Above: Conservative MP and military veteran Erin O’Toole tells Tom Clark Veterans Affairs needs to better communicate what it does.
OTTAWA — The problem with beleaguered Veterans Affairs, if there is one, is that the department is in transition — adapting to a different raison d’être — and hasn’t communicated that properly, said Conservative MP and military veteran Erin O’Toole.
News of many veterans not getting the help they need and of others ending their own lives has circulated for months, however. The state of affairs at the department tasked with providing services to all veterans — and ensuring those with physical and psychological scars are taken care of — is such that the NDP and Liberals have called for Veterans Affairs Minister Julian Fantino’s resignation.
For two weeks, The West Block with Tom Clark requested an interview with the minister, to no avail.
“Veterans Affairs has been going through a transformative change,” O’Toole said to host Tom Clark. “Thirty years ago, and even when I was in the military, Veterans Affairs was mainly about commemoration.”
That was at least partly on account of the fact Canada hadn’t been in a combat mission for some time, meaning Second World War veterans were the only major group of veterans the department had to deal with, O’Toole said.
Last month, however, federal Auditor General Michael Ferguson issued a damning report that confirmed the federal government is failing the nation’s veterans.
The report criticized the department for taking too long to help, putting veterans’ chances for recovery at risk.
Despite the criticism and calls for resignation, Fantino has maintained the department is working for veterans, even recently announcing an investment in mental health benefits and access to services for ill and injured soldiers.
That announcement, made just days before Ferguson released his report, was quickly under the microscope, observers criticizing it for the amount of time the government would take to spend the funds.
The Conservatives earned similar criticism a few years back when they announced $2 billion in improvements to their new veterans charter without saying it would be portioned out over several decades.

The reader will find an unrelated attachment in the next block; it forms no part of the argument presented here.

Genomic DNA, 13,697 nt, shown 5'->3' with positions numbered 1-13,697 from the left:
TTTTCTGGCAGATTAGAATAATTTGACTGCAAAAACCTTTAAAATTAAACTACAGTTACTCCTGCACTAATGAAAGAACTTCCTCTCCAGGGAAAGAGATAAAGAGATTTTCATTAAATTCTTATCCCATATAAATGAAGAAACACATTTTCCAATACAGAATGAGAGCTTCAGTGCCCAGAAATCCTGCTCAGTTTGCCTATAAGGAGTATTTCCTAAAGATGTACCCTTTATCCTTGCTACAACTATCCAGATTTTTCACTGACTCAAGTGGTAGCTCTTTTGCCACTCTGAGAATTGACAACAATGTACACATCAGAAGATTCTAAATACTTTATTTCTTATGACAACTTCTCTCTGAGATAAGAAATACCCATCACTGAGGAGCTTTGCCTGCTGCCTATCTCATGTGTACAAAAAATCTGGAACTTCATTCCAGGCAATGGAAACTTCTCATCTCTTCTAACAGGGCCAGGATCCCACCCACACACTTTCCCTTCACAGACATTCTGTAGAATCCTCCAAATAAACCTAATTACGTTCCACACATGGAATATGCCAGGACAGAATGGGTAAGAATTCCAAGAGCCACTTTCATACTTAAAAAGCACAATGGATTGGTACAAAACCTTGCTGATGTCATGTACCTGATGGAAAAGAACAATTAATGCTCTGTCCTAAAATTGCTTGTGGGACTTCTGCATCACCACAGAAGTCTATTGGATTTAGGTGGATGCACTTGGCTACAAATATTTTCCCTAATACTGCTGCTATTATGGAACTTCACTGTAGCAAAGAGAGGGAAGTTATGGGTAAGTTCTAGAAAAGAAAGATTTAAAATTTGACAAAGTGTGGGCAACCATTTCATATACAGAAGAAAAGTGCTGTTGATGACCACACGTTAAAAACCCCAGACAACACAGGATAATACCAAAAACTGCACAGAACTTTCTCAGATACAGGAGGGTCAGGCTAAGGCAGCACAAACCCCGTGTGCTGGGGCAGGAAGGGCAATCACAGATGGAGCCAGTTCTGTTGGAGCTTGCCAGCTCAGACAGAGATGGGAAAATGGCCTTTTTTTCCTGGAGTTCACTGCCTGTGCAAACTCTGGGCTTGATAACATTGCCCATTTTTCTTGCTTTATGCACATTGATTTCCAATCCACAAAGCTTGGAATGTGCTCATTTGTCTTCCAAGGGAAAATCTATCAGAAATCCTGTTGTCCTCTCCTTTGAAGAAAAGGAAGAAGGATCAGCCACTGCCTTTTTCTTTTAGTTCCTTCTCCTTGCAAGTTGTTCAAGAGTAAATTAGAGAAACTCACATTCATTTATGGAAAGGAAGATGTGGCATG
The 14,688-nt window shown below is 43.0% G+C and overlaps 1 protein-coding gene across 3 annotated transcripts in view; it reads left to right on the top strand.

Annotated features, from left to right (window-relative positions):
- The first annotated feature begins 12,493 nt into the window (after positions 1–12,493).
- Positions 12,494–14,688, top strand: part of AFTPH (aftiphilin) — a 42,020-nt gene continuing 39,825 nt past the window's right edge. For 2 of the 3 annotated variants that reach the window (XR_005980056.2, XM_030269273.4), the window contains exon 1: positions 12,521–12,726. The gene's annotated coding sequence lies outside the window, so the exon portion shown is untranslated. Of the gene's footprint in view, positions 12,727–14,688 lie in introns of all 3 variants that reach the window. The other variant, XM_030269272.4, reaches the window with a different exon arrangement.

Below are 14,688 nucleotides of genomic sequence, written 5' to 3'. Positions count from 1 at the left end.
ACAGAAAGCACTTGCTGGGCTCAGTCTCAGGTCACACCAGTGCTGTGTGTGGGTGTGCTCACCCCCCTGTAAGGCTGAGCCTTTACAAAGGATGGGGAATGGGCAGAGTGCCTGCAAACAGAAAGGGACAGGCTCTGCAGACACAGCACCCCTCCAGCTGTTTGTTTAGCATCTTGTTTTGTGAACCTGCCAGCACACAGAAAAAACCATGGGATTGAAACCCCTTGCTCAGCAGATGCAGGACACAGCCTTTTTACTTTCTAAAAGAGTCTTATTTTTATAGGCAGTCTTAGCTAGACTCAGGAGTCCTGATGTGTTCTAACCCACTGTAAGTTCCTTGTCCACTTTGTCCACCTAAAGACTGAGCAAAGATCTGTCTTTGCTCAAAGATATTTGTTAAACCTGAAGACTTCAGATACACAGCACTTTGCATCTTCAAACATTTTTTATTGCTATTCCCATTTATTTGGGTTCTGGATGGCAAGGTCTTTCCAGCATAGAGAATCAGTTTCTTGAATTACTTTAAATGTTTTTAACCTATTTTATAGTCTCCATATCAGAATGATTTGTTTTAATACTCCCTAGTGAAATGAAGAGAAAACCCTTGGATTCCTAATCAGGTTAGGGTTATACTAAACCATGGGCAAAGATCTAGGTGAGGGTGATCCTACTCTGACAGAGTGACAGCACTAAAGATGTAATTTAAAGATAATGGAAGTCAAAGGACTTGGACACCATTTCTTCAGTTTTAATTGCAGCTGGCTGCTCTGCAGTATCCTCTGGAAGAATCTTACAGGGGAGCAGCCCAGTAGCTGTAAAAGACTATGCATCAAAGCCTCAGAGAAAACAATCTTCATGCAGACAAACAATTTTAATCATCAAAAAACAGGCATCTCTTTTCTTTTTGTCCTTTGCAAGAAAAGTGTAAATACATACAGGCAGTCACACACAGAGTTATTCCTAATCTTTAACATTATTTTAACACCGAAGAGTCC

Only a ‘fool’ would recommend joining military
For Maj. (Ret’d) Mark Campbell, his experience with Veterans Affairs has been so dreadful, he would never consider advising anyone, especially his family, to join the forces.
“Any Canadian would be a fool to counsel their children to join the Canadian Froces while this persists,” said the veteran who lost both legs in Afghanistan.
“I wanted to serve my country and do all those patriotic type things,” he said in a phone interview, explaining his motivation for joining the military. “I did so under the mistaken belief that if I had to sacrifice in the service of the country that the country would have my back.”
Campbell described his experience with the government as nothing less than “a slap in the face.”
Responding to O’Toole’s suggestion that communication lies at the heart of Veterans Affairs’ issues, Campbell said he agreed, hand down — but the two have different ideas of where the breakdown lies.
Whereas the Conservative MP said perhaps not all veterans are aware of the services available to them, Campbell said communications are collapsing on a much more fundamental level.
“It doesn’t help when veterans case managers don’t tell them about the benefits they are eligible for,” he said. “Communication is the problem is right, starting with telling me what I’m entitled to and ensuring the paperwork is filled out to make sure I get it.”
Instead of spending more on advertising, Campbell said, the government should spend funds to hire more case workers.
Veterans Affairs lapsing funds
More recently, the revelation that $1.13 billion in budgeted funds went unspent at Veterans Affairs over nearly eight years has been dogging the government for weeks.
The Conservatives say they’ve poured an extra $5 billion – over and above what the Liberals were planning to spend – into veterans programs, but don’t point out that some of that cash ended up as “lapsed funding” that went back to the federal treasury.
“We weren’t meeting some of our estimated spending and then there was a lapse in some of it,” O’Toole said. “We’ve provided re-training and re-education money for new veterans, that’s north of $10,000 per veteran. But if they’re not drawing it when they leave the military, that estimate is not taken up.”
With files from The Canadian Press